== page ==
Gollancz Announces BAME SFF Award Shortlist

Gollancz and Ben Aaronovitch announced the eight shortlisted titles for the inaugural Gollancz and Rivers of London BAME SFF Award on May 7.

The award was launched in October 2019 when Gollancz, the UK’s oldest sff imprint, teamed up with bestselling author Ben Aaronovitch, who founded and funded the award, to champion under-represented voices in science fiction, fantasy and horror after stats showed less than 1% of the genres’ books come from British BAME authors. (BAME is used in the UK to refer to black, Asian and minority ethnic people.)

The shortlisted stories are:

  • “Blood of the Wolf” by Jaya Martin
  • “Kali’s Call” by Dolly Garland
  • “Nowhere more Changeable than the Mortal Heart” by Ewen Ma
  • “Seeds of Heaven” by Victor Ogana
  • “The Principles of Moments” by Esmie Jikiemi-Pearson
  • “The Reeves’ Guild” by Kyla Jardine
  • “The Scent of Cloves” by Dan Buchanan
  • “The Shape of the World” by Amy Borg

There were 220 entries for the prize. The shortlist will be judged by actress Adjoa Andoh, New York Times bestselling author Dhonielle Clayton, founder of Illumicrate subscription box Daphne Tonge, Gollancz’s senior commissioning editor Rachel Winterbottom and Abi Fellows, literary agent at The Good Agency.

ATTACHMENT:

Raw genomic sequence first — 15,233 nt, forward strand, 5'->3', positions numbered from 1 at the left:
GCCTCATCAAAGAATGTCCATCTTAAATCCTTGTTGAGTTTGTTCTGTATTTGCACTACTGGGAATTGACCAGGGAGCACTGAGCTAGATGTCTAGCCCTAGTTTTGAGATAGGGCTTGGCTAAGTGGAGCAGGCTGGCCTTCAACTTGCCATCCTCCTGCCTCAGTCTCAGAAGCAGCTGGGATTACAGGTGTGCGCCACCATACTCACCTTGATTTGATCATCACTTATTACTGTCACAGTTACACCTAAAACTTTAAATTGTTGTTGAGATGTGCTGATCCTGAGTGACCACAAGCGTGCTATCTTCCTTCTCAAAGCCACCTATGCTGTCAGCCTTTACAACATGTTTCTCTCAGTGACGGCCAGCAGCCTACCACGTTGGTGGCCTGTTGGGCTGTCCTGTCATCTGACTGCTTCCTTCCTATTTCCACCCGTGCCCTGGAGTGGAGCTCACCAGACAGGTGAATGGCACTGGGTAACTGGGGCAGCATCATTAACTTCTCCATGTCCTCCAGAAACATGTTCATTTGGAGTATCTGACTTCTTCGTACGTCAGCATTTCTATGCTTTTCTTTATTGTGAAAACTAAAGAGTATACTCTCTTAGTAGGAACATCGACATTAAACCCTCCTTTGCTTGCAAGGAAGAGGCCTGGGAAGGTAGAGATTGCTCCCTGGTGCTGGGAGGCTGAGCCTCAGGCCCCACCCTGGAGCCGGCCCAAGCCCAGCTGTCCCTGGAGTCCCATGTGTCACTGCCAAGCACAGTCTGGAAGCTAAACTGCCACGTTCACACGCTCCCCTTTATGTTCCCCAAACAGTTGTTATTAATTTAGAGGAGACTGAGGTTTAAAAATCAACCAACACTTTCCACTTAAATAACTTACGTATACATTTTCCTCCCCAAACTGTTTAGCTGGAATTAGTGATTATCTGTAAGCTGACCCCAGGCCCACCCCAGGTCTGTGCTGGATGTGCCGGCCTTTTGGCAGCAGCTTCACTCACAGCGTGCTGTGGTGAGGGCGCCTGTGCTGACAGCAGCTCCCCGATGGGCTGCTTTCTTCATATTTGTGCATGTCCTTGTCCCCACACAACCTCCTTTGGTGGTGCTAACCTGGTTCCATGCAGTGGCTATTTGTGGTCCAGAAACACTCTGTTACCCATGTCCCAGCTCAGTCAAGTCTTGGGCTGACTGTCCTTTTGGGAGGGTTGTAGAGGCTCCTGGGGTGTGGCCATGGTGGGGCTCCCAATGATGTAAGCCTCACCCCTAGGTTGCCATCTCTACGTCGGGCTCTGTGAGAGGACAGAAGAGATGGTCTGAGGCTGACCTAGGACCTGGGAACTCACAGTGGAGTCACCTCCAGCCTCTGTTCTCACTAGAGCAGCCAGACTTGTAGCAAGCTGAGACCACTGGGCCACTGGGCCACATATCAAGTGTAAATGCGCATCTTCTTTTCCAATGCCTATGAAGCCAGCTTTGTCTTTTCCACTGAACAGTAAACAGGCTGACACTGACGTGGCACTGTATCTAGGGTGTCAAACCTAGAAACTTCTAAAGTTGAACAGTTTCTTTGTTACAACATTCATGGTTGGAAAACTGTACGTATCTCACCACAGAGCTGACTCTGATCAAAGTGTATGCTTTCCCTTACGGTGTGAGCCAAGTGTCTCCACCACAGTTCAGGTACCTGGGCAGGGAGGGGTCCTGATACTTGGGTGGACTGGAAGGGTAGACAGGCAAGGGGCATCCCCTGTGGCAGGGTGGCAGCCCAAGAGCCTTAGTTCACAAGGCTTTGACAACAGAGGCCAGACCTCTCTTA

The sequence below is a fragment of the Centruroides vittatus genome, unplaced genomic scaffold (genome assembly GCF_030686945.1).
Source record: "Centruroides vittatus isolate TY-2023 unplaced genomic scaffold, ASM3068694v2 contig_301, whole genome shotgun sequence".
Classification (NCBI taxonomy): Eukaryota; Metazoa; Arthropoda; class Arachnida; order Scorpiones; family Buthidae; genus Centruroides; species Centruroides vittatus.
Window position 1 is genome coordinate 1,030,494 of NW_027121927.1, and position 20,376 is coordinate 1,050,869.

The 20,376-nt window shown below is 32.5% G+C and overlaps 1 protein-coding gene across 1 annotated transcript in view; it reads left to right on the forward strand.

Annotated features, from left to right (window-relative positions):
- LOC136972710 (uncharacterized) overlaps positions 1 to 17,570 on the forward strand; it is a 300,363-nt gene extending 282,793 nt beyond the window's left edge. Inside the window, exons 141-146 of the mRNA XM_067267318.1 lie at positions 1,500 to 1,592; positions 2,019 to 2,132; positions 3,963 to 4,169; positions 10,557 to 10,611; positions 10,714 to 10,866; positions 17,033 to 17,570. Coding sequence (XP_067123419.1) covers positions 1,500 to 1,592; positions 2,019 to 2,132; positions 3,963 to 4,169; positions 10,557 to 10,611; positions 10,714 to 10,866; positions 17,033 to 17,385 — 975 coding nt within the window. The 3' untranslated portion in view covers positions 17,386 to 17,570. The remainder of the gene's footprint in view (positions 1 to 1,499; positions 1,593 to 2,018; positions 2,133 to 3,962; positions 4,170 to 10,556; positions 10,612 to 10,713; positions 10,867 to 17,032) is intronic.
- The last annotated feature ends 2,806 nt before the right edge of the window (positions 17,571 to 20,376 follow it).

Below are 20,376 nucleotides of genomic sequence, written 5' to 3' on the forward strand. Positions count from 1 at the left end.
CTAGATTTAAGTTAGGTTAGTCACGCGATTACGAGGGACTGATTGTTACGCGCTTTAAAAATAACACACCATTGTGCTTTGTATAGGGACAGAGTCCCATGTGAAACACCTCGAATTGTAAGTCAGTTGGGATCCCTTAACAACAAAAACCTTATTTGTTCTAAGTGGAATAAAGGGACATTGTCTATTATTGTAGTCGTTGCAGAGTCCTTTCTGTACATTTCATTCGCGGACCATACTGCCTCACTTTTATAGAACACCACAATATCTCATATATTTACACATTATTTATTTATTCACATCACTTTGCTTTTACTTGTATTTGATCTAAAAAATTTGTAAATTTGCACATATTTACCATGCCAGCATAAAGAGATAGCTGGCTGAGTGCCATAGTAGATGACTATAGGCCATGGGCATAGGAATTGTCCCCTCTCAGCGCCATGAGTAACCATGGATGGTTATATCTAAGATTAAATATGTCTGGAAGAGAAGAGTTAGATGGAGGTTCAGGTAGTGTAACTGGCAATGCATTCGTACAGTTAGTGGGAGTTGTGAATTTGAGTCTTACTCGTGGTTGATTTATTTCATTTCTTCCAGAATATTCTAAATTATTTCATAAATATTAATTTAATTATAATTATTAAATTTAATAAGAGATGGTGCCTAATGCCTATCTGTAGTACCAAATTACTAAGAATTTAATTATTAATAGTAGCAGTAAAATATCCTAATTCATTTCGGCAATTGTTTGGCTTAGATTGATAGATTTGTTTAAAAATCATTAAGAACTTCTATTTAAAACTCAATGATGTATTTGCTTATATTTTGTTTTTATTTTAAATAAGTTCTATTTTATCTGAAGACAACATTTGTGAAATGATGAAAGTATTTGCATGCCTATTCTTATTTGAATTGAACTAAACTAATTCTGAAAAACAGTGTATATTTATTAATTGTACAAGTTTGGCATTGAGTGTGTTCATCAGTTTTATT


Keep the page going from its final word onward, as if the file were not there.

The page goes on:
The prizes include:

  • £4,000 for the overall winner alongside a critique and year-long mentoring programme with Gollancz commissioning editor Rachel Winterbottom.
  • Second place: £2,000 and a critique of their work
  • Five runners-up will receive £800 and a Gollancz goodie bag.

Nielsen’s results for science fiction and fantasy published in 2019 show almost double the amount of BAME British authors published in this genre but as the numbers were so small to start with, this only increases the authors represented from five to nine. These include authors such as: Tade Thompson, whose book Rosewater won 2019’s Clarke Award; physicist and broadcaster Jim Al-Khalili with Sunfall, his first foray into sci-fi; and the second book from Zen Cho, who has won both the British Fantasy Award and a Hugo Award. Even with this increase, BAME authors are still less than 3% of British authors published in sci-fi and fantasy, lagging far behind the representation of authors of colour in the American market.

The winner and runners up will be announced at a ceremony in July, details to be confirmed.

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